tracepath

TRACEPATH(8)                        iputils                       TRACEPATH(8)



NAME
       tracepath - traces path to a network host discovering MTU along this
       path

SYNOPSIS
       tracepath [-4] [-6] [-n] [-b] [-l pktlen] [-m max_hops] [-p port] [-V]
                 {destination}

DESCRIPTION
       It traces path to destination discovering MTU along this path. It uses
       UDP port port or some random port. It is similar to traceroute, only
       does not require superuser privileges and has no fancy options.

       tracepath -6 is good replacement for traceroute6 and classic example of
       application of Linux error queues. The situation with IPv4 is worse,
       because commercial IP routers do not return enough information in ICMP
       error messages. Probably, it will change, when they will be updated.
       For now it uses Van Jacobson's trick, sweeping a range of UDP ports to
       maintain trace history.

OPTIONS
       -4
           Use IPv4 only..

       -6
           Use IPv6 only..

       -n
           Print primarily IP addresses numerically.

       -b
           Print both of host names and IP addresses.

       -l
           Sets the initial packet length to pktlen instead of 65535 for IPv4
           or 128000 for IPv6.

       -m
           Set maximum hops (or maximum TTLs) to max_hops instead of 30.

       -p
           Sets the initial destination port to use.

       -V
           Print version and exit.

OUTPUT
           root@mops:~ # tracepath -6 3ffe:2400:0:109::2
            1?: [LOCALHOST]                              pmtu 1500
            1:  dust.inr.ac.ru                   0.411ms
            2:  dust.inr.ac.ru        asymm  1   0.390ms pmtu 1480
            2:  3ffe:2400:0:109::2               463.514ms reached
                Resume: pmtu 1480 hops 2 back 2


       The first column shows TTL of the probe, followed by colon. Usually
       value of TTL is obtained from reply from network, but sometimes reply
       does not contain necessary information and we have to guess it. In this
       case the number is followed by ?.

       The second column shows the network hop, which replied to the probe. It
       is either address of router or word [LOCALHOST], if the probe was not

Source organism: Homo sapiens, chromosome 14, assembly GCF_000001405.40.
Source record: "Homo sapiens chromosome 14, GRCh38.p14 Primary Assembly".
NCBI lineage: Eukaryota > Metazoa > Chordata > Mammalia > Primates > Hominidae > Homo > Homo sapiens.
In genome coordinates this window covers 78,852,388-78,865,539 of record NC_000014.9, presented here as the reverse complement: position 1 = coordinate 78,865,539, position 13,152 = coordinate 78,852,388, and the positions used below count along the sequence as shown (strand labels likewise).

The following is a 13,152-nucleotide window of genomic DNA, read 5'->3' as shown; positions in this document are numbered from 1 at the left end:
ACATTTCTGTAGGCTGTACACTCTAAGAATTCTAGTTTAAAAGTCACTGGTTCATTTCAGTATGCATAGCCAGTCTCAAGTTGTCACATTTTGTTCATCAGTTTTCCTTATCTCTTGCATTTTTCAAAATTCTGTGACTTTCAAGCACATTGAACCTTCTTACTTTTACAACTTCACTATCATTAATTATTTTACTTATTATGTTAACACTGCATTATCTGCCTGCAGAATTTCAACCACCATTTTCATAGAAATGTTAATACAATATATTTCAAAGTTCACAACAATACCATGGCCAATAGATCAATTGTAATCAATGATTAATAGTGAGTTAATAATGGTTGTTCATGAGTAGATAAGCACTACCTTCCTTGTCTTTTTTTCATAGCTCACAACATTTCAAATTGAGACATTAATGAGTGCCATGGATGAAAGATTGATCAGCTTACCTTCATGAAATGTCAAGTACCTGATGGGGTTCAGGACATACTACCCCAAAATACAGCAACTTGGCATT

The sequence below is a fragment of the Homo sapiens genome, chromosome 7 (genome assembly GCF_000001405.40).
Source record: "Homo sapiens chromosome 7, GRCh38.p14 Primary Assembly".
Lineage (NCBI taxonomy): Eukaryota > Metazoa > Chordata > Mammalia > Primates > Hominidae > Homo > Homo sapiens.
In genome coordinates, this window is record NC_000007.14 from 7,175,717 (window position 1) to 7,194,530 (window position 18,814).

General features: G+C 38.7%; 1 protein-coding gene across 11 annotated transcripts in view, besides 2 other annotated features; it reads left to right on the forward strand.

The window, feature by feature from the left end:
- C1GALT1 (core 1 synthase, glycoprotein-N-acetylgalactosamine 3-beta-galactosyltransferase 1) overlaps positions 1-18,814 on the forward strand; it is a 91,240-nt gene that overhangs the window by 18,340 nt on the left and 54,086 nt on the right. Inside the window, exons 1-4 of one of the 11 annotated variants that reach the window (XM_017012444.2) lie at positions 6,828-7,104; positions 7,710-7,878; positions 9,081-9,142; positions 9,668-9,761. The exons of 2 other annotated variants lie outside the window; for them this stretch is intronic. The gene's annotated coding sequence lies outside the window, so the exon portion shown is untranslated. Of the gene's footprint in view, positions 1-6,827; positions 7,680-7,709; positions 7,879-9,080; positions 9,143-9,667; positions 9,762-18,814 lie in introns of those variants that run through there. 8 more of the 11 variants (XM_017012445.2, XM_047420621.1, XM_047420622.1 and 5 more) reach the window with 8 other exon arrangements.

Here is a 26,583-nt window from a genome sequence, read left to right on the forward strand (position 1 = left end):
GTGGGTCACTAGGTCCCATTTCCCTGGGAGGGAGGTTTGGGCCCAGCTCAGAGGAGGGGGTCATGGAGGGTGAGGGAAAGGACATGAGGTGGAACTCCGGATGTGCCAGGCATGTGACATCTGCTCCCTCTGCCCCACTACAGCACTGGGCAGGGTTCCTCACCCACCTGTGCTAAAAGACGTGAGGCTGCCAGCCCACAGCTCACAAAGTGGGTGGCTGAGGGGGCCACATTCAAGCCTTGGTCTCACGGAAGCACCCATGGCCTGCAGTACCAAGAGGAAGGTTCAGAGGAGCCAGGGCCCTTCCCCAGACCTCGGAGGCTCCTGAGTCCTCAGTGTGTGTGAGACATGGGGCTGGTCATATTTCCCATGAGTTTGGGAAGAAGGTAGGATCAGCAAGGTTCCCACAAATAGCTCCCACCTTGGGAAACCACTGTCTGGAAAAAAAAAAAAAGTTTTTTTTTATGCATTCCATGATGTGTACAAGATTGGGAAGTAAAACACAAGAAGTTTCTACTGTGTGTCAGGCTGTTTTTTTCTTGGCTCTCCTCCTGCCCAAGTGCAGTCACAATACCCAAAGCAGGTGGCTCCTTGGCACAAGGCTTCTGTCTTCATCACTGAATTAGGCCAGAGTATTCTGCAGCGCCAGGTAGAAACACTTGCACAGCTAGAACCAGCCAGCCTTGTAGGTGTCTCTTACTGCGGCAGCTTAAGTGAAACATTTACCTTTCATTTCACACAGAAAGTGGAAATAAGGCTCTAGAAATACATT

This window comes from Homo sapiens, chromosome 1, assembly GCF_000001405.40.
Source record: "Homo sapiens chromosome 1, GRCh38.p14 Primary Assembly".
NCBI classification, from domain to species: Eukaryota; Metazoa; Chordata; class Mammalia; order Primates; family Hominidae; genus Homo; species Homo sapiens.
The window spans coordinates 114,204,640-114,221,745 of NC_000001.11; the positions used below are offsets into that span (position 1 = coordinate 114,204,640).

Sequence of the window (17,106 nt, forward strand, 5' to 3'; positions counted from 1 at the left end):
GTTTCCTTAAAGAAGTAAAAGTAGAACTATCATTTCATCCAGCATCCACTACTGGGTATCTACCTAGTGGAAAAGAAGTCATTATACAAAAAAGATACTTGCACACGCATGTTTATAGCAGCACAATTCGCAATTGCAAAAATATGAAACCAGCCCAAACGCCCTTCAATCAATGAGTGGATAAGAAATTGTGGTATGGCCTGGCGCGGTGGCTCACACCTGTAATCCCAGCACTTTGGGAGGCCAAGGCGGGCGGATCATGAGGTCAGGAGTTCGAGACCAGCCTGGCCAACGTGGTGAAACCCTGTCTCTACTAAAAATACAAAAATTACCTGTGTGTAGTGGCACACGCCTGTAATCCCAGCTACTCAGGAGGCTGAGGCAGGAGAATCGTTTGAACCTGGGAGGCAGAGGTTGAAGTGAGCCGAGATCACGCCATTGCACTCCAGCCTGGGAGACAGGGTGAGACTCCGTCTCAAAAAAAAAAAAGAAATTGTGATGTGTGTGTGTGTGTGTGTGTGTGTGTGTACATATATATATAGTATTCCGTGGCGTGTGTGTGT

sent to the network.

       The rest of line shows miscellaneous information about path to the
       corresponding network hop. As rule it contains value of RTT.
       Additionally, it can show Path MTU, when it changes. If the path is
       asymmetric or the probe finishes before it reach prescribed hop,
       difference between number of hops in forward and backward direction is
       shown following keyword async. This information is not reliable. F.e.
       the third line shows asymmetry of 1, it is because the first probe with
       TTL of 2 was rejected at the first hop due to Path MTU Discovery.

       The last line summarizes information about all the path to the
       destination, it shows detected Path MTU, amount of hops to the
       destination and our guess about amount of hops from the destination to
       us, which can be different when the path is asymmetric.

SEE ALSO
       traceroute(8), traceroute6(8), ping(8).

AUTHOR
       tracepath was written by Alexey Kuznetsov <kuznet@ms2.inr.ac.ru>.

SECURITY
       No security issues.

       This lapidary deserves to be elaborated.  tracepath is not a privileged
       program, unlike traceroute, ping and other beasts of this kind.
       tracepath may be executed by everyone who has some access to network,
       enough to send UDP datagrams to investigated destination using given
       port.

AVAILABILITY
       tracepath is part of iputils package.



iputils s20190709                                                 TRACEPATH(8)